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Authors: Ian Tattersall

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One big difference between apes and humans is that apes develop to maturity much faster than we do, depriving them of the extended childhood that provides us with so much opportunity to learn. On her own, Selam cannot do much to demonstrate how quickly individuals of
A. afarensis
developed; but the expectation would certainly be that she lay on the apish side of the curve. The fossil has yet to be fully freed from the hard rocky matrix that envelops it, but as far as we can tell, her upper body structure confirms the generally arboreal features found in adult
A. afarensis.
Not only does Selam's scapula show a shoulder joint that was oriented largely upward, as a good climber needs for holding the arms above the head, but her hand also shows features associated with climbing. Ape and human hands may look superficially similar, but they are in fact constructed very differently. Apes have thumbs that are short in relation to the fingers, and the hand is long, with its major axis in line with the arm. The ape hand is more the hand of a powerful grasper than of a dexterous manipulator; and it is the kind of hand that you want if you are going to spend most of your time clambering around in
the
branches of trees. In contrast, the major axis of the modern human hand goes across the palm, and the thumb is long and can be opposed precisely to any of the other, shortened, digits. Selam's digits appear to have been long and curved.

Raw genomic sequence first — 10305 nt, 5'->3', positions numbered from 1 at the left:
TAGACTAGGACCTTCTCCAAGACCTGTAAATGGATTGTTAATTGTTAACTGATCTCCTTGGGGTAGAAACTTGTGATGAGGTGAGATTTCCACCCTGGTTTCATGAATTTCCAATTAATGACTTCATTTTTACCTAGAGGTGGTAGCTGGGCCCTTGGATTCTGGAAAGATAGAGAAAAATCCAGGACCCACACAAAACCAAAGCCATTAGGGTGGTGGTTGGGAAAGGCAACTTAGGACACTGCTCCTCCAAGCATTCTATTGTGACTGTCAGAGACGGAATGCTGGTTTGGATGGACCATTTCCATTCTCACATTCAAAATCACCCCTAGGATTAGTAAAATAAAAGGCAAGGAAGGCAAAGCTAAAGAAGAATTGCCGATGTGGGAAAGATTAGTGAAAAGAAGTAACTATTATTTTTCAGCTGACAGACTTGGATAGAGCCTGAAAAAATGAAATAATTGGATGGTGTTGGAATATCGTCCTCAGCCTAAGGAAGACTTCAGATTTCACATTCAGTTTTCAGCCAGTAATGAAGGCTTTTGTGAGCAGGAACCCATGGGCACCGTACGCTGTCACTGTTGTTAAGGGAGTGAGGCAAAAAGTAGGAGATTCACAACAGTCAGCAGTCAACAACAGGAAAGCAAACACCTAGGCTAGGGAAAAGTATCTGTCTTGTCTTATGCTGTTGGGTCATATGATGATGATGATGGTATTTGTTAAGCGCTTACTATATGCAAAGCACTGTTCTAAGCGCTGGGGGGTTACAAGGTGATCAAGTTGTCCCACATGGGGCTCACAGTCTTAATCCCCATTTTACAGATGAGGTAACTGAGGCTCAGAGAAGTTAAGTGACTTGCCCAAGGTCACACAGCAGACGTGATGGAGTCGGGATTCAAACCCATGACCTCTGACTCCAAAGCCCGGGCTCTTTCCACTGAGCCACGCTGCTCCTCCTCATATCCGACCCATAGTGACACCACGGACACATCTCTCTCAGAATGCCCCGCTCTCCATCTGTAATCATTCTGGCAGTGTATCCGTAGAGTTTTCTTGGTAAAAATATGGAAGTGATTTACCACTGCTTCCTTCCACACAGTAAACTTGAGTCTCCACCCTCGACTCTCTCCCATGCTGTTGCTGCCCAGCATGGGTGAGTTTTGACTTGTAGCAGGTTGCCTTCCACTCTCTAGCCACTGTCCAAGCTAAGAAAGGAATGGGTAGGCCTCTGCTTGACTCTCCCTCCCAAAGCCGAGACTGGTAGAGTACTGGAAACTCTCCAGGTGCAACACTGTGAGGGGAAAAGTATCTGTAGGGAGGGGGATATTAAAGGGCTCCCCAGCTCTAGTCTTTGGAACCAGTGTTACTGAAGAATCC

The skull of “Selam,” the infant skeleton found at Dikika, Ethiopia. Despite its tender age of only three years, this tiny 3.3 million-year-old skeleton has yielded a wealth of information about the structure and development of the species
Australopithecus afarensis.
Courtesy of Zeresenay Alemseged.

To complete this image of a hominid that was not completely wedded to the ground, CT scans of Selam's ear region suggest that the semicircular canals of her inner ear resembled those of apes and other australopiths. These canals are important organs of balance, and their orientation reflects not only the way the head is habitually held, but how well it is insulated from movements of the spine on which it is poised. Selam's semicircular canals are reported to resemble those of apes and other early bipeds, suggesting that although her species may have been an upright walker, it was not suited for fast running—an activity in
which
it is important to maintain a fairly constant head position despite the gyrations of the body below.